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Folks, is there a way to clone a Lua state?

In my game application the initialization procedure of the Lua virtual machine is pretty heavy(about 1 sec, since many scripts are loaded at once). I have a separate Lua VM for each autonomous agent and once the agent is created its Lua initialization affects FPS pretty badly.

I'm thinking about the following schema: what about keeping "preforked" Lua state which is then simply cloned for each agent? Is it possible?

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Many people write Lua wrong, it's not an acronym. Would you kindly modify the above so that it follows the standard naming. We don't write PYTHON either. Lua just happens to be a three-letter name. See: lua.org/about.html –  akauppi Sep 6 '09 at 8:18
Oh, sorry for that. Thanks for head's up. –  pachanga Sep 7 '09 at 5:52
did you ever find a way to do this? –  DShook Jan 10 '10 at 18:31
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3 Answers

You want to consider using Lua's coroutines for each autonomous agent, instead of a completely separate VM. Coroutines are a more lightweight solution, but may or may not be suitable for your application.

If you can't change the architecture, you might try LuaJIT. It might make the initialization fast enough for your purposes.

More options:

  1. Rings: "Rings is a library which provides a way to create new Lua states from within Lua. It also offers a simple way to communicate between the creator (master) and the created (slave) states."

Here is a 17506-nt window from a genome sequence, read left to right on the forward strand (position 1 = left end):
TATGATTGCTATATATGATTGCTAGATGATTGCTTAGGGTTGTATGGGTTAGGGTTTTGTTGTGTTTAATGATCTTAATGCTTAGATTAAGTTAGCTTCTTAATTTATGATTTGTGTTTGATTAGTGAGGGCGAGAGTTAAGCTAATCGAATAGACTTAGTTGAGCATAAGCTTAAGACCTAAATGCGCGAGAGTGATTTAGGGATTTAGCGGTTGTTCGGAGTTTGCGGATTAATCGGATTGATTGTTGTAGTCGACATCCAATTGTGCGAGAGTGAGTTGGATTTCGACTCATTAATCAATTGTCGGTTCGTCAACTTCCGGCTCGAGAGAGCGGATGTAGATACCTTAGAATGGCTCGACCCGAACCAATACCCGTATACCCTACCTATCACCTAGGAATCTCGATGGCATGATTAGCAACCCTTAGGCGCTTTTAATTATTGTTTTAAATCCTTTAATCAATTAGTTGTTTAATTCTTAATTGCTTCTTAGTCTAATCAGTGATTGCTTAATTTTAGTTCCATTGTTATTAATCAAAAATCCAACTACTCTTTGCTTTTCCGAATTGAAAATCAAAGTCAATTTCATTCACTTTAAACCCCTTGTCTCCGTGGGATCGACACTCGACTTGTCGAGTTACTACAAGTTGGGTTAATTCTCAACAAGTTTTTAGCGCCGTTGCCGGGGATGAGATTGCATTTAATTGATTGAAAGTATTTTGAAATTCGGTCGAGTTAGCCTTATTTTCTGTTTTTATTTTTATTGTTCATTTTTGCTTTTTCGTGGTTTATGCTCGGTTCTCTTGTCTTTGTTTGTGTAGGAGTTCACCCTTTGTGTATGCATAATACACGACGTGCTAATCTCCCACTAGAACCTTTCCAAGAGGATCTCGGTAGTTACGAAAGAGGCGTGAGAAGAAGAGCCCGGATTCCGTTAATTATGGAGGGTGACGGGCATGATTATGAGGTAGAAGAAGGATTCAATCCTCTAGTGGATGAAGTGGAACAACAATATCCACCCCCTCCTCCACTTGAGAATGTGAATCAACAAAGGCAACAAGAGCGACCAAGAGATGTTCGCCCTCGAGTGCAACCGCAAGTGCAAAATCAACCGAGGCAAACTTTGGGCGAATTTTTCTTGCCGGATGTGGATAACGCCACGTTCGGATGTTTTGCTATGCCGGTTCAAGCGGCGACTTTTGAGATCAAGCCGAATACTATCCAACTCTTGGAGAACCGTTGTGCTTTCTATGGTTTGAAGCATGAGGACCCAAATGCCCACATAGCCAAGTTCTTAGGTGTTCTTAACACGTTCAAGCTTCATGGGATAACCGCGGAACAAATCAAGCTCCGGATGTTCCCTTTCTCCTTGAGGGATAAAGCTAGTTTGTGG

2. Pluto: "Pluto is a library which allows users to write arbitrarily large portions of the "Lua universe" into a flat file, and later read them back into the same or a different Lua universe."

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I was thinking about using coroutines however I'm afraid a fatal error in one coroutine will affect others that's why it's not option atm. Thanks for the links! I'm currently looking at LuaJIT and Rings. Rings seems to be a possible solution for my problem. –  pachanga Sep 5 '09 at 18:05
Fatal error in one coroutine would not affect others in any way. As long as we're talking about Lua code -- user supplied stuff may do any damage it is programmed for of course. –  Alexander Gladysh Sep 6 '09 at 9:14
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There's also Lanes (download, docs) and within the comparison to all similar products I know.

About Rings the comparison sheet says:

Rings offers separate Lua states, but no multithreading. This makes it simple, but it won't use more than one CPU core.

Note: The comparison sheet says Lanes would only marshal 'non-cyclic tables'. It does do cycles, and does marshall functions, upvalues etc. And it does the copies between Lua states as direct copies, not needing to stringify the contents in the middle. This makes it fast.

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If you're on Linux, you may try lper, LPSM-based experimental library by one of Lua authors.

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Yep, I'm on Linux, thanks for the link! –  pachanga Sep 7 '09 at 5:53
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